A few months ago we were thrilled to come across a new blog targeting Americans thinking about moving to France. Bob and Bill followed up on a lifelong love for France by moving to Carcassonne in March of this year. Since then, they’ve been sharing their highs and lows online with friends, family, and other francophiles. They explain, “Follow along as we go through the process of deciding to make the move, gather the documents we need for a visa, sell the house, find a place to live, and actually fly off to France.” We’ll be sharing their adventures and tips periodically here on Renestance and we begin this week with a post about their recent Fête des Voisins, or “Neighbor’s Festival”. This post about street parties in France was originally published on Let’s Live in France.
Is it pork or paëlla?
Last Monday the city put a sign on both ends of our rue reminding the residents that the street would be closed on Friday from 7 PM until 2 AM for the Fête des Voisins or Neighbors’ Day Festival. For one night a year at the end of May, cities, towns, and villages across the country shut down neighborhood roads to create one giant outdoor party with the official goal being to “break isolation…and give a sense of belonging”. Thanks to the friendly people who surround us, we’ve been there since our first week here.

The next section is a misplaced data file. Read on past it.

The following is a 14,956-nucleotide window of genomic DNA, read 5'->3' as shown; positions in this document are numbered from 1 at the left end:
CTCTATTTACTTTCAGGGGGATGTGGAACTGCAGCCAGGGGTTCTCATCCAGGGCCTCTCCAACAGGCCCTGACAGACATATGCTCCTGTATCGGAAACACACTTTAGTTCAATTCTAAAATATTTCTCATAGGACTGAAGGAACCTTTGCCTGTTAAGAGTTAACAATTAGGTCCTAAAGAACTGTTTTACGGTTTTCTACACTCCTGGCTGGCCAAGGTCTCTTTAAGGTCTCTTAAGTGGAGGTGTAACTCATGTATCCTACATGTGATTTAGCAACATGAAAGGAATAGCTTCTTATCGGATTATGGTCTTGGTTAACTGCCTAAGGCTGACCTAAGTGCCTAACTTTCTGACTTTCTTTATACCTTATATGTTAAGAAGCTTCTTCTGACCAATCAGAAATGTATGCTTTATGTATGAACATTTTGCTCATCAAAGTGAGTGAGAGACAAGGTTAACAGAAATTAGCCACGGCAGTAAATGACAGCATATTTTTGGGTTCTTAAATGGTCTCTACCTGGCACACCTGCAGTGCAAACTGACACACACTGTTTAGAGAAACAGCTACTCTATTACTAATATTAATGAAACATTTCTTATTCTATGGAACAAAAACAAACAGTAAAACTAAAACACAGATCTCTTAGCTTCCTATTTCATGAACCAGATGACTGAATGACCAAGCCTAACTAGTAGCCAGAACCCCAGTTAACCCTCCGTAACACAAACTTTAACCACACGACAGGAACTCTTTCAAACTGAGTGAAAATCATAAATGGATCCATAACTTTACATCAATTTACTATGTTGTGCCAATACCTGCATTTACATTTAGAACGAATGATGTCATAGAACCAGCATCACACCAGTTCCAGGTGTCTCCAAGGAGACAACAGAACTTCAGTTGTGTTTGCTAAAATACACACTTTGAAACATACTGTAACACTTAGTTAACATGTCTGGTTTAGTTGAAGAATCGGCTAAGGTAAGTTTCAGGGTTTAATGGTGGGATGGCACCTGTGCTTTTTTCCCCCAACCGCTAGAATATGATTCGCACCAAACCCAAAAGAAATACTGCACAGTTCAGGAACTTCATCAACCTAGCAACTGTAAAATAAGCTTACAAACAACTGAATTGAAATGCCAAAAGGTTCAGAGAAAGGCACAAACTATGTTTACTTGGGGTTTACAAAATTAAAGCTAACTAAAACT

Without realizing it, we knew about this street party within about a week after we moved in. The lady directly across from us, who is originally from Valencia, Spain, loved to pet Heather and would chat to us while giving much-appreciated attention to a certain little dog. In March she told us that for one evening in a couple of months from then we would be standing in a sea of tables covered with food and drink that each of the residents would put out to share. You could see the delight in her face as she described the paëlla, her city’s signature dish, that she would be making for all of us to enjoy.
The same day the signs went up about the road closure, we found an invitation to the Fête in our mailbox. These are printed to be used across France with a blank space for your local area’s information. It was there that we hurriedly read the handwriting that said “At 7 PM, sweet and sour pork and your own silverware”. Wait a minute, what about the paëlla we’ve been anticipating for the last two months? Generally speaking, we do OK with French (far from fluent) but we’re still struggling with handwriting. A second, more careful reading of the invitation revealed that it actually said “At 7 PM, bring a sweet or savory and your own silverware.” Oh.
Maybe an hour later after we could hold no more appetizers, out came the paëlla, right from the pages of a food magazine: an amazing variety of seafood and vegetables artfully arranged on a bed of saffron-colored rice. So how could we top that? Well, we probably couldn’t but Bill’s homemade cheesecake made a valiant effort and since there’s not a slice left, we think that our neighbors agree.